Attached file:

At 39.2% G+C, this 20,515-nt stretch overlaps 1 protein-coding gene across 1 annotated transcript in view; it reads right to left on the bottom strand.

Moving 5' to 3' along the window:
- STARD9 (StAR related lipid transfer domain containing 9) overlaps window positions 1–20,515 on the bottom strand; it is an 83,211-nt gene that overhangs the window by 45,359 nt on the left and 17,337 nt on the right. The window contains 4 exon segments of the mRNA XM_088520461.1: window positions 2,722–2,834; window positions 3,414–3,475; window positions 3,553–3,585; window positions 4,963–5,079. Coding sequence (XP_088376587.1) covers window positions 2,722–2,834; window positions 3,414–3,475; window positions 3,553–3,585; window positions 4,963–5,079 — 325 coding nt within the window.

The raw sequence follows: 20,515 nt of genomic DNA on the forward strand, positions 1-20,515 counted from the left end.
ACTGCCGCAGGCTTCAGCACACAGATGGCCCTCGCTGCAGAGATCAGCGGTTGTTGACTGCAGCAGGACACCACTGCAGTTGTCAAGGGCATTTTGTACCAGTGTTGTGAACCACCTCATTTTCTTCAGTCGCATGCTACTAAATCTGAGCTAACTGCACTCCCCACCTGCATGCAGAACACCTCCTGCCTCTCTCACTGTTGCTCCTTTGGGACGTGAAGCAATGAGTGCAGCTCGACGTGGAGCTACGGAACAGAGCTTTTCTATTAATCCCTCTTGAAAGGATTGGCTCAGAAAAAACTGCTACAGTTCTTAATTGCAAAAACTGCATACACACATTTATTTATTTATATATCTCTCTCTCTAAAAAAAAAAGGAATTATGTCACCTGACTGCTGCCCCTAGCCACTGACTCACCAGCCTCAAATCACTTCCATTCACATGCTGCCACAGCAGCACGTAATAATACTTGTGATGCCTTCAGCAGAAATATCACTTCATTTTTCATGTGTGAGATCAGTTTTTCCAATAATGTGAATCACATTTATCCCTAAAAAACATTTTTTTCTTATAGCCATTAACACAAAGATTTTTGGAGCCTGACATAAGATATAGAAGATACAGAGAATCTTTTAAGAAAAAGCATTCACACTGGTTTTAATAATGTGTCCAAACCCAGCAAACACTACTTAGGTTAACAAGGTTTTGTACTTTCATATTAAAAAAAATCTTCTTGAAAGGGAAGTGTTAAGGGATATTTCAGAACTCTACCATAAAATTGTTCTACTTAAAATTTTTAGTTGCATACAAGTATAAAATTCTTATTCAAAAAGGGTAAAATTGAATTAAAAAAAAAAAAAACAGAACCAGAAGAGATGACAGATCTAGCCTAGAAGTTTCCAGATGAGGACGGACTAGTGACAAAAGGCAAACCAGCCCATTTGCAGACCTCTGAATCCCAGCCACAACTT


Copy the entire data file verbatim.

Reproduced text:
At 39.2% G+C, this 20,515-nt stretch overlaps 1 protein-coding gene across 1 annotated transcript in view; it reads right to left on the bottom strand.

Moving 5' to 3' along the window:
- STARD9 (StAR related lipid transfer domain containing 9) overlaps window positions 1–20,515 on the bottom strand; it is an 83,211-nt gene that overhangs the window by 45,359 nt on the left and 17,337 nt on the right. The window contains 4 exon segments of the mRNA XM_088520461.1: window positions 2,722–2,834; window positions 3,414–3,475; window positions 3,553–3,585; window positions 4,963–5,079. Coding sequence (XP_088376587.1) covers window positions 2,722–2,834; window positions 3,414–3,475; window positions 3,553–3,585; window positions 4,963–5,079 — 325 coding nt within the window.

The raw sequence follows: 20,515 nt of genomic DNA on the forward strand, positions 1-20,515 counted from the left end.
ACTGCCGCAGGCTTCAGCACACAGATGGCCCTCGCTGCAGAGATCAGCGGTTGTTGACTGCAGCAGGACACCACTGCAGTTGTCAAGGGCATTTTGTACCAGTGTTGTGAACCACCTCATTTTCTTCAGTCGCATGCTACTAAATCTGAGCTAACTGCACTCCCCACCTGCATGCAGAACACCTCCTGCCTCTCTCACTGTTGCTCCTTTGGGACGTGAAGCAATGAGTGCAGCTCGACGTGGAGCTACGGAACAGAGCTTTTCTATTAATCCCTCTTGAAAGGATTGGCTCAGAAAAAACTGCTACAGTTCTTAATTGCAAAAACTGCATACACACATTTATTTATTTATATATCTCTCTCTCTAAAAAAAAAAGGAATTATGTCACCTGACTGCTGCCCCTAGCCACTGACTCACCAGCCTCAAATCACTTCCATTCACATGCTGCCACAGCAGCACGTAATAATACTTGTGATGCCTTCAGCAGAAATATCACTTCATTTTTCATGTGTGAGATCAGTTTTTCCAATAATGTGAATCACATTTATCCCTAAAAAACATTTTTTTCTTATAGCCATTAACACAAAGATTTTTGGAGCCTGACATAAGATATAGAAGATACAGAGAATCTTTTAAGAAAAAGCATTCACACTGGTTTTAATAATGTGTCCAAACCCAGCAAACACTACTTAGGTTAACAAGGTTTTGTACTTTCATATTAAAAAAAATCTTCTTGAAAGGGAAGTGTTAAGGGATATTTCAGAACTCTACCATAAAATTGTTCTACTTAAAATTTTTAGTTGCATACAAGTATAAAATTCTTATTCAAAAAGGGTAAAATTGAATTAAAAAAAAAAAAAACAGAACCAGAAGAGATGACAGATCTAGCCTAGAAGTTTCCAGATGAGGACGGACTAGTGACAAAAGGCAAACCAGCCCATTTGCAGACCTCTGAATCCCAGCCACAACTT